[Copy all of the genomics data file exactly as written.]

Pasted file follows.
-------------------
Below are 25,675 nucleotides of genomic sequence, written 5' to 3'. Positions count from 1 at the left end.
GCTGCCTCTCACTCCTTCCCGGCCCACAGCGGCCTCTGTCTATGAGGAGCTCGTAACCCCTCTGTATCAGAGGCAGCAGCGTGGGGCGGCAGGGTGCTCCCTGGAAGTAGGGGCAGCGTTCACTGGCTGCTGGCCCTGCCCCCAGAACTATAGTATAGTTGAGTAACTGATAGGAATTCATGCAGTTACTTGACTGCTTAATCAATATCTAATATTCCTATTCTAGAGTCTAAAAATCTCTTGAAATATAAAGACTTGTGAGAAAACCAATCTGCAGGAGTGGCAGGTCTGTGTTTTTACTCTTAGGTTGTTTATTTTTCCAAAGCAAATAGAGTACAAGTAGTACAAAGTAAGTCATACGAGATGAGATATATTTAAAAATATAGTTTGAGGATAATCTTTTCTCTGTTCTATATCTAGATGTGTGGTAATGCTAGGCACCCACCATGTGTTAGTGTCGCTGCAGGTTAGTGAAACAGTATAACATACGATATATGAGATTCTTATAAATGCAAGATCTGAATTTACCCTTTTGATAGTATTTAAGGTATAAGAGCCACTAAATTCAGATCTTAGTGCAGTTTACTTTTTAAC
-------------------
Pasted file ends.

Below are 25,675 nucleotides of genomic sequence, written 5' to 3'. Positions count from 1 at the left end.
GCTGCCTCTCACTCCTTCCCGGCCCACAGCGGCCTCTGTCTATGAGGAGCTCGTAACCCCTCTGTATCAGAGGCAGCAGCGTGGGGCGGCAGGGTGCTCCCTGGAAGTAGGGGCAGCGTTCACTGGCTGCTGGCCCTGCCCCCAGAACTATAGTATAGTTGAGTAACTGATAGGAATTCATGCAGTTACTTGACTGCTTAATCAATATCTAATATTCCTATTCTAGAGTCTAAAAATCTCTTGAAATATAAAGACTTGTGAGAAAACCAATCTGCAGGAGTGGCAGGTCTGTGTTTTTACTCTTAGGTTGTTTATTTTTCCAAAGCAAATAGAGTACAAGTAGTACAAAGTAAGTCATACGAGATGAGATATATTTAAAAATATAGTTTGAGGATAATCTTTTCTCTGTTCTATATCTAGATGTGTGGTAATGCTAGGCACCCACCATGTGTTAGTGTCGCTGCAGGTTAGTGAAACAGTATAACATACGATATATGAGATTCTTATAAATGCAAGATCTGAATTTACCCTTTTGATAGTATTTAAGGTATAAGAGCCACTAAATTCAGATCTTAGTGCAGTTTACTTTTTAAC